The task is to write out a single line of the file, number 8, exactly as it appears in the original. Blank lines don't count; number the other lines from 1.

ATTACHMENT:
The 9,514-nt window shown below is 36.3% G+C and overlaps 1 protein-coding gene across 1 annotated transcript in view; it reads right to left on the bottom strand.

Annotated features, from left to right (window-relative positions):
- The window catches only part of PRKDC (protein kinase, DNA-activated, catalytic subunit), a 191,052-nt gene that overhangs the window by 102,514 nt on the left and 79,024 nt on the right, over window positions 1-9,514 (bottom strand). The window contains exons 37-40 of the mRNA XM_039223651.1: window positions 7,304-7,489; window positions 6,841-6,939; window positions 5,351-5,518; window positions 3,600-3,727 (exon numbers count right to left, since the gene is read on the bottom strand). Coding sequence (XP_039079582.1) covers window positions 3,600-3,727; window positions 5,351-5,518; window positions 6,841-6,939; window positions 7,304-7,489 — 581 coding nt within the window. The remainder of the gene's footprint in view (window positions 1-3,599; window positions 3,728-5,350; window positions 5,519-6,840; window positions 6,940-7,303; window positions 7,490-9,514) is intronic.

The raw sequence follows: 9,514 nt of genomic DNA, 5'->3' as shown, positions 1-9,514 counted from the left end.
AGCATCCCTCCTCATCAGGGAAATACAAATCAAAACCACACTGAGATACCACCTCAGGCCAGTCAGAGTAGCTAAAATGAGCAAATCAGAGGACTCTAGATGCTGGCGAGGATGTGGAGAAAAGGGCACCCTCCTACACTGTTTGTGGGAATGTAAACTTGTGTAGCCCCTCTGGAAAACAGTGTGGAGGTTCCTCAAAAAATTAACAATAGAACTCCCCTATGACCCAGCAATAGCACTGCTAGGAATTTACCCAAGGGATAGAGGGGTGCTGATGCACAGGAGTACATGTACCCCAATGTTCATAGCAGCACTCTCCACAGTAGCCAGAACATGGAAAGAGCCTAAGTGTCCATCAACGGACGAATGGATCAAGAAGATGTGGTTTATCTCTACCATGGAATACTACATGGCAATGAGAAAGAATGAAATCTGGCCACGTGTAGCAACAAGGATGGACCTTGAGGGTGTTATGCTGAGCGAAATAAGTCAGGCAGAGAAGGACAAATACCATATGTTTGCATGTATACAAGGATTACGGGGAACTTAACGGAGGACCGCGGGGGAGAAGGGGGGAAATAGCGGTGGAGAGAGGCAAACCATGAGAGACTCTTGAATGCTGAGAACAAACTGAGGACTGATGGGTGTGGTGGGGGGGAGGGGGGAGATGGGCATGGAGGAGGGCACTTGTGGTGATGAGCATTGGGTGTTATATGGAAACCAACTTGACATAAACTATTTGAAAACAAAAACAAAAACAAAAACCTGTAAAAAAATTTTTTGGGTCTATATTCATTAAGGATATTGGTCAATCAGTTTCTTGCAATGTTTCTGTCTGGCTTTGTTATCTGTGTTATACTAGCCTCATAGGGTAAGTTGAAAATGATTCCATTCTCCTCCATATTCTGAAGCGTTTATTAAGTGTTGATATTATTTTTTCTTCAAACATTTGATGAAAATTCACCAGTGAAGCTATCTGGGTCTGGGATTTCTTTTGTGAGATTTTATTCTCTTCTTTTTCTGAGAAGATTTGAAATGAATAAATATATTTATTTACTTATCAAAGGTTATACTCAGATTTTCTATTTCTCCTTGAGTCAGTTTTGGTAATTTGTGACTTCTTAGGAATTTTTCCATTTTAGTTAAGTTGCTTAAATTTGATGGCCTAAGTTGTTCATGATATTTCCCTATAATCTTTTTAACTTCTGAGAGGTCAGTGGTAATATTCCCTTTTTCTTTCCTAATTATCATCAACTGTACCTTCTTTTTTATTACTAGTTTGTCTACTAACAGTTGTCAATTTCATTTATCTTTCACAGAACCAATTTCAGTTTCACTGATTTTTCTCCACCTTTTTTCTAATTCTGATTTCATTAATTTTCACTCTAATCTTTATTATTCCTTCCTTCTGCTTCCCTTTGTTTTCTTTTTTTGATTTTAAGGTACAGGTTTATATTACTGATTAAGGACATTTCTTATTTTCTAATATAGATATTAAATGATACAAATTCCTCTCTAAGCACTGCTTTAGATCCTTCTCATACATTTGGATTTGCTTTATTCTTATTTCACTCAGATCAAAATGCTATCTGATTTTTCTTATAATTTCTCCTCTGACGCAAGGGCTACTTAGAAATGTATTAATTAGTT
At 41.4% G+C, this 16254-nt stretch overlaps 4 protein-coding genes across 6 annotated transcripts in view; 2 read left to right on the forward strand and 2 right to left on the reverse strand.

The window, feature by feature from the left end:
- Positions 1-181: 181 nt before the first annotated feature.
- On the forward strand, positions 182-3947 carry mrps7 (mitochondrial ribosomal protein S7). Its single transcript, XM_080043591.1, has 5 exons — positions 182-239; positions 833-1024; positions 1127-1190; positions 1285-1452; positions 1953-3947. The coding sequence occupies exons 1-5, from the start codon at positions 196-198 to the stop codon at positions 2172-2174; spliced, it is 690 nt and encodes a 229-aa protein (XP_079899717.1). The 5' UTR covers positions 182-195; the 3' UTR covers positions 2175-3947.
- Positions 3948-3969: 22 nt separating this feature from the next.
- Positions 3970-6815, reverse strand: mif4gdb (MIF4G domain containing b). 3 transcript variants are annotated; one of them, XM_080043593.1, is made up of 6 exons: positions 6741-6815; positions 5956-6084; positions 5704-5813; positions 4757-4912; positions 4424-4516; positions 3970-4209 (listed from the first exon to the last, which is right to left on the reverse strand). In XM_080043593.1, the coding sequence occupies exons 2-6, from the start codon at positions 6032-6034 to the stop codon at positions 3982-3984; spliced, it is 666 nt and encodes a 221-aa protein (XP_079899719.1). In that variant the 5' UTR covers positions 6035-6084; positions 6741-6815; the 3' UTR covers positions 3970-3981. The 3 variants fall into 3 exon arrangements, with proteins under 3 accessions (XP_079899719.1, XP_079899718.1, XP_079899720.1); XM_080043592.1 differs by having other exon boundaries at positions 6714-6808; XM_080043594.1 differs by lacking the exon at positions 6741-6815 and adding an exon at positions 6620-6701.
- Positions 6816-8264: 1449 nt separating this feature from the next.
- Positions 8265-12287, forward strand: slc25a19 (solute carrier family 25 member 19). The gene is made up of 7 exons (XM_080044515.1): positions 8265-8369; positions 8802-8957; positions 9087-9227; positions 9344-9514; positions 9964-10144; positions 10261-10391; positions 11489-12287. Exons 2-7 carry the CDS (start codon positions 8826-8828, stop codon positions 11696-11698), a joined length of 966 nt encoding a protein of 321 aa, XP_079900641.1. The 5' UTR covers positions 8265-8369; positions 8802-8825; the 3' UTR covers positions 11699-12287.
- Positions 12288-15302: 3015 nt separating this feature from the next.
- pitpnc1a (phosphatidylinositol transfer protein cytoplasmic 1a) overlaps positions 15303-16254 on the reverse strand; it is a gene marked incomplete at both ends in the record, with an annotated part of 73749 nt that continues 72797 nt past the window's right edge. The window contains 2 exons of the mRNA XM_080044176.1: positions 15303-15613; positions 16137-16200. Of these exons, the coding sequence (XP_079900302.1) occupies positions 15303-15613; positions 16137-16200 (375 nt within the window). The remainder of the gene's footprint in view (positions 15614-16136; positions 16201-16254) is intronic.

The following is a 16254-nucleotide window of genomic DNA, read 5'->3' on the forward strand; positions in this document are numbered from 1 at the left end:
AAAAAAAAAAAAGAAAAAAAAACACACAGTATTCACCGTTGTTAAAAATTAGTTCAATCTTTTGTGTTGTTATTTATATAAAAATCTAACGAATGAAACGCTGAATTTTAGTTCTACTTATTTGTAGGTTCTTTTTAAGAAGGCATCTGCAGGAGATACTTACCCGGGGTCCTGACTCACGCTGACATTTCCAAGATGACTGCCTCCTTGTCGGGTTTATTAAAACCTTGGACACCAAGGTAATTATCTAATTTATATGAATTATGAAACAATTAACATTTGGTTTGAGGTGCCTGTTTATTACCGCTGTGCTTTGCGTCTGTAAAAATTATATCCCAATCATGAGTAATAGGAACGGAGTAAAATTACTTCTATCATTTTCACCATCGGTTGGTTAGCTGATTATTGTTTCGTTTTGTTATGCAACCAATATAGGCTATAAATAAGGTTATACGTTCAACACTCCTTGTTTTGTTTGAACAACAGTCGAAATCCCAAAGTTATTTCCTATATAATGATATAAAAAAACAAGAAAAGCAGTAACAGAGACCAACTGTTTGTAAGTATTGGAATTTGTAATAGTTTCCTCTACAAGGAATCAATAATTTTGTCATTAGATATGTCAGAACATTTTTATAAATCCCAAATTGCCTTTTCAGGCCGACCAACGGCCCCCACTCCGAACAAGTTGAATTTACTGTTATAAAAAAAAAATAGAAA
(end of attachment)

- Positions 1-181: 181 nt before the first annotated feature.